Labour has said that it will repeal the controversial Lobbying Act if it gains power at the next general election.
The legislation, which became law earlier this year, is supposed to bring transparency to the lobbying of ministers and senior civil servants.
However it has been widely denounced by charities and campaign groups, who say it will restrict their campaigning during elections, while critics say the measures on professional lobbyists are so weak they amount to a "lobbyists charter".
The shadow leader of the Commons, Angela Eagle, said that a Labour government would replace it with a universal register of all professional lobbyists backed by a code of conduct and sanctions.
"The Tory-led Government's gagging law is an illiberal attack on our democracy," she said.
"It was cooked up in a shabby deal between David Cameron and Nick Clegg. It lets vested interests off the hook, and it gags charities and grassroots campaigners who want to hold the Government to account for their broken promises at the next election.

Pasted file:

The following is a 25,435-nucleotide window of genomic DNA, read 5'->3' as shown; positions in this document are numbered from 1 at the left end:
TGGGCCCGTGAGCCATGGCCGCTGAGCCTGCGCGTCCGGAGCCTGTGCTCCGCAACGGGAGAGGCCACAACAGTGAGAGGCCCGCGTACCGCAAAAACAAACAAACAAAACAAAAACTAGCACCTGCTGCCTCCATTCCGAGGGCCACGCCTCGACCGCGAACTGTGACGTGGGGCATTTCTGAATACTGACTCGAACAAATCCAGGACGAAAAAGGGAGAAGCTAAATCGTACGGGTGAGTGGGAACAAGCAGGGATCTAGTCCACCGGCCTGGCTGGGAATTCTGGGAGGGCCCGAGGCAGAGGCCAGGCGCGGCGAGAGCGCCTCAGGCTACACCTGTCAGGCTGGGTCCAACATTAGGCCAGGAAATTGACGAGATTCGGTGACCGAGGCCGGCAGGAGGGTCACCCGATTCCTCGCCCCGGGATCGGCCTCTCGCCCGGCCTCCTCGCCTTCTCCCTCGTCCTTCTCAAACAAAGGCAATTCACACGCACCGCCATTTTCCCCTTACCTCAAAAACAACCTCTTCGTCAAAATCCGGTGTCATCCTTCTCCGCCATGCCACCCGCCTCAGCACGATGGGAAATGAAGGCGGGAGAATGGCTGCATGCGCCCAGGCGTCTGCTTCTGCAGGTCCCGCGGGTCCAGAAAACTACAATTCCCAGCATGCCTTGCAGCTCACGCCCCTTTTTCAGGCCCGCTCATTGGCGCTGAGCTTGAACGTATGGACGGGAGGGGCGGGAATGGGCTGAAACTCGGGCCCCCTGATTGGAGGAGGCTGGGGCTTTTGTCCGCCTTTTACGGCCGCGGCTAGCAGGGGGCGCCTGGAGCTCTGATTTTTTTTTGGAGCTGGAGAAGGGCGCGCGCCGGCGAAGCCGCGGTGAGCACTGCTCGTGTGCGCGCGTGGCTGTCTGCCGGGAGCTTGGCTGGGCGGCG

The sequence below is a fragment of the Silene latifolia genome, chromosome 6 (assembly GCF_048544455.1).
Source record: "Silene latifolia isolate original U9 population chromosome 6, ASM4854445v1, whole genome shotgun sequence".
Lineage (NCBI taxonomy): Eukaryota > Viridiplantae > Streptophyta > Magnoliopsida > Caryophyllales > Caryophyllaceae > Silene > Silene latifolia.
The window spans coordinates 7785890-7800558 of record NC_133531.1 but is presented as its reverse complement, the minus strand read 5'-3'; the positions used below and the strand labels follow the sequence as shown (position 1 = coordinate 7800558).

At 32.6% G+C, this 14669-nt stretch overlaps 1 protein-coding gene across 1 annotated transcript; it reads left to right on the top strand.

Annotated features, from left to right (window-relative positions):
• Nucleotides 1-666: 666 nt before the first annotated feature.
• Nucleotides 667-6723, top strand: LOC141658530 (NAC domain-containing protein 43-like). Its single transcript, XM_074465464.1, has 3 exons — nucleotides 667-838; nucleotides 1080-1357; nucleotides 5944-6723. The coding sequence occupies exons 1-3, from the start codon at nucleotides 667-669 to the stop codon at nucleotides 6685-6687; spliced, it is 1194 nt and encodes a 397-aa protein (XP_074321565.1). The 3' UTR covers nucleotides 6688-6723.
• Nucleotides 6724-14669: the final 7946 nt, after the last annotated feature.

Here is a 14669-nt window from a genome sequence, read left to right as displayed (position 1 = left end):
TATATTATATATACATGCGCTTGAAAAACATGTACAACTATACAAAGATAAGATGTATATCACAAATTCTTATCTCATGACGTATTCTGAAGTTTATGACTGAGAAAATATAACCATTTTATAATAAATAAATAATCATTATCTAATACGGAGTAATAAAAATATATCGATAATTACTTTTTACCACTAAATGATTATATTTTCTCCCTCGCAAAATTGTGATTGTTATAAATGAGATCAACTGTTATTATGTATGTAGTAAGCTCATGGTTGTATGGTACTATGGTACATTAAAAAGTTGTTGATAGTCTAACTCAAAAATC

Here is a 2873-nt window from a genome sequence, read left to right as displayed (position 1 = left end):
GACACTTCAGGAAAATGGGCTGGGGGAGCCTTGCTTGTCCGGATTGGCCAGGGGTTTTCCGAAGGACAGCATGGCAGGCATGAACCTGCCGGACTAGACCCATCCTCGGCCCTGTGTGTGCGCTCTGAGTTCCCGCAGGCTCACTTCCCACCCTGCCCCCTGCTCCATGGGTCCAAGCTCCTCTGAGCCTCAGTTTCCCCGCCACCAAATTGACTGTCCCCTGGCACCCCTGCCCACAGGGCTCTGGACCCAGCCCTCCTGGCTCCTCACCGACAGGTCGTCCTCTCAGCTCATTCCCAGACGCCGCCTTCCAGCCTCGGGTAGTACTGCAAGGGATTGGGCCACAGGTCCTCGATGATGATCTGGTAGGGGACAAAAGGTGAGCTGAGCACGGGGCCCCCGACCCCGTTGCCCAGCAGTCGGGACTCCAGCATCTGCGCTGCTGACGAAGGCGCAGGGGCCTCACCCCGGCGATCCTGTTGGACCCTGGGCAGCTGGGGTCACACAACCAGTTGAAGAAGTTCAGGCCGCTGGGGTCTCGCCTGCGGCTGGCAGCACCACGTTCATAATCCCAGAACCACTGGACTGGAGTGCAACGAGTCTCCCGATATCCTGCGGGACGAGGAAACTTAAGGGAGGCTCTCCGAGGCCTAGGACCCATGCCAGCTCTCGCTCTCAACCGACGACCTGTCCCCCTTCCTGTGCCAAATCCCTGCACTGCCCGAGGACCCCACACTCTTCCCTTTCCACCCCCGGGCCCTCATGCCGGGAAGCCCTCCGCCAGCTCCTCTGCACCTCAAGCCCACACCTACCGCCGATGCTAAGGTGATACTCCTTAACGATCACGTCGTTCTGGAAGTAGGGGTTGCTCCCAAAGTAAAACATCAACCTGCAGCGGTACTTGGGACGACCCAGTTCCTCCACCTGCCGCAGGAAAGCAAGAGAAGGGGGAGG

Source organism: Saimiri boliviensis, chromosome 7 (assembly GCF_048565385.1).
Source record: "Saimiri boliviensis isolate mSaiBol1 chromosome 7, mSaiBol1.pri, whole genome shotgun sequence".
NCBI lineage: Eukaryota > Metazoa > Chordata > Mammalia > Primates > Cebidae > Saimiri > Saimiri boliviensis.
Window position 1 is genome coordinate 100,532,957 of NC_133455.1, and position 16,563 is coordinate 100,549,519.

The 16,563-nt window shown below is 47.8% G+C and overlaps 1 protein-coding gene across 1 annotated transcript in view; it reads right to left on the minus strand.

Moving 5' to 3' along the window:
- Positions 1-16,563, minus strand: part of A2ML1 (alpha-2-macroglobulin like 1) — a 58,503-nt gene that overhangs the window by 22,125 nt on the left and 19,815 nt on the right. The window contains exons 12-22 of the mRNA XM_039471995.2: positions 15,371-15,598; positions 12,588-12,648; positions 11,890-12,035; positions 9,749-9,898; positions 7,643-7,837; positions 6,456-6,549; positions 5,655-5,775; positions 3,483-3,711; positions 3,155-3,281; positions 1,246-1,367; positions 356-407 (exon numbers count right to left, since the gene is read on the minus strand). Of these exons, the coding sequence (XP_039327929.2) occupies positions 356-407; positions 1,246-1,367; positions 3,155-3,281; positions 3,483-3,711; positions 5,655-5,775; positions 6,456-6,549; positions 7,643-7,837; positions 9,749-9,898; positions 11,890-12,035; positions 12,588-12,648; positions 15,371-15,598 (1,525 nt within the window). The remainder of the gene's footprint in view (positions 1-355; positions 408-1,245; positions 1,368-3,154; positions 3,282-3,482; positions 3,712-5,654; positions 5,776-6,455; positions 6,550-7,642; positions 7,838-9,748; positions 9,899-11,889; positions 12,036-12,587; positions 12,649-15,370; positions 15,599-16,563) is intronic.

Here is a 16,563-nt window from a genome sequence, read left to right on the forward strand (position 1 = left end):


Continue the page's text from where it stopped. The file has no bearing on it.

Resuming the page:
"Labour will repeal the Act and will instead legislate for the reform that our politics needs. We will do what Cameron and Clegg didn't - and consult with charities and campaigners about how to ensure transparency in our elections while protecting freedom of speech."
The legislation finally received the Royal Assent in February after a turbulent passage through Parliament, with ministers forced to use their Commons majority to overturn a series of amendments by the House of Lords.
Labour's pledge to scrap the act was welcomed by Liz Hutchins of Greenpeace - one of the organisations which campaigned against it.
"The Lobbying Act is a cynical attempt to stop charities and campaign groups speaking out on some of the most important issues facing the country and the planet ahead of elections," she said.
"This legislation should have never have been passed - Conservatives and the Lib Dems should ditch it too."